For the first time employers taken to court for failing to pay fines for failure to meet their auto-enrolment responsibilities are being named by The Pensions Regulator.
Recalcitrant employers are now listed by The Pensions Regulator in its compliance and enforcement quarterly bulletin.
Included are the details of every organisation that the The Pensions Regulator has secured a court order against after the employers failed to meet their auto-enrolment responsibilities.
In each case the employer had been issued with an escalating penalty notice by the regulator for non-compliance but had failed to pay it.
Separately The Pensions Regulator has published the details of every employer that continues to ignore its automatic enrolment responsibilities despite having been issued with – and having paid – an EPN.
For those employers who remain non-compliant with their automatic enrolment duties, the regulator may consider taking additional enforcement action against them, including prosecution.
The Pensions Regulator issued 4,673 fixed penalty notices (FPN) of £400 for automatic enrolment non-compliance to employers in the first three months of 2017, up from 2,919 FPNs the previous quarter – the largest total issued to date.
A total of 1,043 EPNs were issued in the quarter, up from 870 in the last three months of 2016. This was also the highest quarterly EPN total.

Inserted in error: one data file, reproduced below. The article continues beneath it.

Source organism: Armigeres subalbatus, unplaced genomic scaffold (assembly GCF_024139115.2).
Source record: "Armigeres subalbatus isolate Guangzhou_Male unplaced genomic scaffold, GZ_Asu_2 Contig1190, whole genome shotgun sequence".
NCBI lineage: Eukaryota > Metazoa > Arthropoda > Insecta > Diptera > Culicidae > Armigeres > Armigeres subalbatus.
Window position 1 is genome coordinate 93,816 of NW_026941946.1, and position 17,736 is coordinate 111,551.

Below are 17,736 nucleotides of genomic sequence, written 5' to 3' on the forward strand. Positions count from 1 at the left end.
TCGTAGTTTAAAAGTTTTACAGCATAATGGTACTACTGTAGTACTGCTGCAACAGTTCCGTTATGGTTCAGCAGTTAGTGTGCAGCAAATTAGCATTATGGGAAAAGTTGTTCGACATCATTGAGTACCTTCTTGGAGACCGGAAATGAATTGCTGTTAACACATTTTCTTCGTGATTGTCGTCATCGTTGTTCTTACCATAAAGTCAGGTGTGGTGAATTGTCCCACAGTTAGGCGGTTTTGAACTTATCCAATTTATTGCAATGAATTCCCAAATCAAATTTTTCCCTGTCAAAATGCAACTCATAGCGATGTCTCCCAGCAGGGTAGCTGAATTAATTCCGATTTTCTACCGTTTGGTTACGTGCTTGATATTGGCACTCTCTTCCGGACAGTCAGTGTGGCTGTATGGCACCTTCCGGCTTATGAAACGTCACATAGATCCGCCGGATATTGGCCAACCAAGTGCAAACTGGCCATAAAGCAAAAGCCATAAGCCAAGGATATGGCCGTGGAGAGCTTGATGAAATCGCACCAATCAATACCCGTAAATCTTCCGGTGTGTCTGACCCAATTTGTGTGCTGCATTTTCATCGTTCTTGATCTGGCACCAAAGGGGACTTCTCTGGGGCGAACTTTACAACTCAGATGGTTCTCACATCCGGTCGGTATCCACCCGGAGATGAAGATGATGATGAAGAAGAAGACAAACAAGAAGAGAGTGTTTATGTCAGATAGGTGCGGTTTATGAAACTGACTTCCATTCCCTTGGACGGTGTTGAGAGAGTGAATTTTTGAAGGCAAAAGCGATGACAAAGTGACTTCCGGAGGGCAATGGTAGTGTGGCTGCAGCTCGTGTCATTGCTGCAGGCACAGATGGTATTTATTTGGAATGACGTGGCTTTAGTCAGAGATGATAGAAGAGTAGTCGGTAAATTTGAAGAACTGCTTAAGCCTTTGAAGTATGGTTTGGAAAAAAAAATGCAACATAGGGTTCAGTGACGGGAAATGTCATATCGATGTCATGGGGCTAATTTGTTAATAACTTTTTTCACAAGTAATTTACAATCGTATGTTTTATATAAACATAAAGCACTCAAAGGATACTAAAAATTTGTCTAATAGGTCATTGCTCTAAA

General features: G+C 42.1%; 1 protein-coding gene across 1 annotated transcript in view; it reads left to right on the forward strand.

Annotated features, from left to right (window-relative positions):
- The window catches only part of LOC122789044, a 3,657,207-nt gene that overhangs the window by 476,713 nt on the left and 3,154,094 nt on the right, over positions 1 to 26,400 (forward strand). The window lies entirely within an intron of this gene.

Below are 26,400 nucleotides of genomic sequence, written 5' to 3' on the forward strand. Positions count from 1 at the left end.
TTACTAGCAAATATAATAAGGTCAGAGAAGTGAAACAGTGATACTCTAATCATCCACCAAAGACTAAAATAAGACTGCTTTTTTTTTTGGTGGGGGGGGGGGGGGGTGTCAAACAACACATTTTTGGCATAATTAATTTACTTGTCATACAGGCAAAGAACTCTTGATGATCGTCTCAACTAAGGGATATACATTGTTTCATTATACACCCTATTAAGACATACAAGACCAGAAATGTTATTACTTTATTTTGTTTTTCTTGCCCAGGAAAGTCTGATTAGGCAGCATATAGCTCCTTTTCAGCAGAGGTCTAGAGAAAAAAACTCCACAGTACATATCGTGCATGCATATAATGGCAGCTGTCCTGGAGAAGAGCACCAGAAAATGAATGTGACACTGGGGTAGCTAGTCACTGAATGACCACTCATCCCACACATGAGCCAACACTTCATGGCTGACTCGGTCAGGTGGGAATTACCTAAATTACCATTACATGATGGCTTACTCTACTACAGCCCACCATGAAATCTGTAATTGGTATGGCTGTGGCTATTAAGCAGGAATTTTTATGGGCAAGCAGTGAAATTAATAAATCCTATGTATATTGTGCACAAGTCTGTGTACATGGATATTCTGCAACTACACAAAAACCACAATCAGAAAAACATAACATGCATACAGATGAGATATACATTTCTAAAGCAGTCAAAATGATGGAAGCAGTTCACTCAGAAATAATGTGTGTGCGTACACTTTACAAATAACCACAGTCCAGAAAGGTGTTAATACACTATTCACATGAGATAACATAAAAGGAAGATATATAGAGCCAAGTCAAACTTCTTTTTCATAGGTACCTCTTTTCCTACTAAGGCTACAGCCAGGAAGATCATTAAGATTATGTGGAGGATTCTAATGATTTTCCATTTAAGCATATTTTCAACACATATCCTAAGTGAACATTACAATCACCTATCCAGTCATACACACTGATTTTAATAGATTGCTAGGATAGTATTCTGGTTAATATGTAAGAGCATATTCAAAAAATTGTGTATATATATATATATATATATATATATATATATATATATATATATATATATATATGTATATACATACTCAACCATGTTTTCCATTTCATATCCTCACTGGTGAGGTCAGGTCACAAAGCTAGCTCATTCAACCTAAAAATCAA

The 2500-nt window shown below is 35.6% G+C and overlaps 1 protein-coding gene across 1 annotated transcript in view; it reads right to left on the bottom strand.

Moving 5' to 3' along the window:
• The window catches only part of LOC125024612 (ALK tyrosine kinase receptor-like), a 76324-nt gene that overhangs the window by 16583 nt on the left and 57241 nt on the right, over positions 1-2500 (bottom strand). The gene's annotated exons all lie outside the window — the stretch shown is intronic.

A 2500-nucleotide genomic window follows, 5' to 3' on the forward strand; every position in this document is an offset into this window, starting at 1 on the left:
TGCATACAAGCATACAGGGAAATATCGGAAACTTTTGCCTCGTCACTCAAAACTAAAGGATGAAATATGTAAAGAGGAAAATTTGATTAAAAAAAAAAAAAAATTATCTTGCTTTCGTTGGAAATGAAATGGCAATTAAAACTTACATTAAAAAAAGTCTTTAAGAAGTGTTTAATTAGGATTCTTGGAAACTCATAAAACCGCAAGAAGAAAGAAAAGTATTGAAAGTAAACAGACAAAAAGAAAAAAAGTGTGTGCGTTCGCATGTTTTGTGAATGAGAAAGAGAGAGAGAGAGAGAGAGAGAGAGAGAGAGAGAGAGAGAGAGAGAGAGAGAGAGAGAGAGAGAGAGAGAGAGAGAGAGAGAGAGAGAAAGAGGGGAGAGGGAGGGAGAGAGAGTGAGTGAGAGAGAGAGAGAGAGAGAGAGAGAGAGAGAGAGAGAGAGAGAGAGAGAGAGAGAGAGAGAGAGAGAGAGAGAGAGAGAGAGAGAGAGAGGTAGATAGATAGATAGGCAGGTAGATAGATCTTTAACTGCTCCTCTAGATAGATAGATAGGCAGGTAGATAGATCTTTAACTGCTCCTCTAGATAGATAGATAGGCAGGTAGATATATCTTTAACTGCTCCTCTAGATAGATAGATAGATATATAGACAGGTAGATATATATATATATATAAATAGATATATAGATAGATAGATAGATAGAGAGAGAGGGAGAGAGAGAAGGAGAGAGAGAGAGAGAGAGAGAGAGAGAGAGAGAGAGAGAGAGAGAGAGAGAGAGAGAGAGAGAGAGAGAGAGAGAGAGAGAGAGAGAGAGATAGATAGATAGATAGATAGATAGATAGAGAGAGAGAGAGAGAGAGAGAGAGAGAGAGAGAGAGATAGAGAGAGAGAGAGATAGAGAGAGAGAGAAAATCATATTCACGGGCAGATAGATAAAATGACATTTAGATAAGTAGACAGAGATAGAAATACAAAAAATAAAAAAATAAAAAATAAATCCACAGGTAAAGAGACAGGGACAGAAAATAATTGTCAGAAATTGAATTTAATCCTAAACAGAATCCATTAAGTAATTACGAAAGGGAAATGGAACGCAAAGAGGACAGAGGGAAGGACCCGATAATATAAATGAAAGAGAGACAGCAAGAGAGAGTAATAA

Charles Counsell, executive director of auto-enrolment for The Pensions Regulator, said: “Employers who willfully refuse to become compliant should be in no doubt that we will take enforcement action against them, as these lists show.
“Automatic enrolment is not an option, it is the law. Allowing some employers to get away with non-compliance is not fair on the employees who are denied the workplace pensions they are entitled to and is not fair on the vast majority of businesses who have taken the time to meet their responsibilities.
“To date we have only had to bring court proceedings against a tiny proportion of employers, but every court case is one too many – and one that employers can easily avoid by becoming compliant.”
The two lists being published include organisations spread across the UK, from the north of Scotland to the south of England.
It features small and medium-sized firms, across a range of industries and sectors.
Updated lists will be published each quarter, alongside the publication of the compliance and enforcement quarterly bulletin.
The compliance and enforcement quarterly bulletin also revealed a large increase in the number of inspections of business premises carried out by The Pensions Regulator staff to check for compliance.
A total of 224 inspections were carried out in the quarter, compared with 57 for the whole of 2016.
Commenting on the decision to publish the names of employers who fail to meet their auto-enrolment duties, Malcolm McLean, senior consultant at Barnett Waddingham, said he supported the measure.
Mr McLean said: “It brings home to employers their responsibilities and acts as a deterrent against non-compliance.”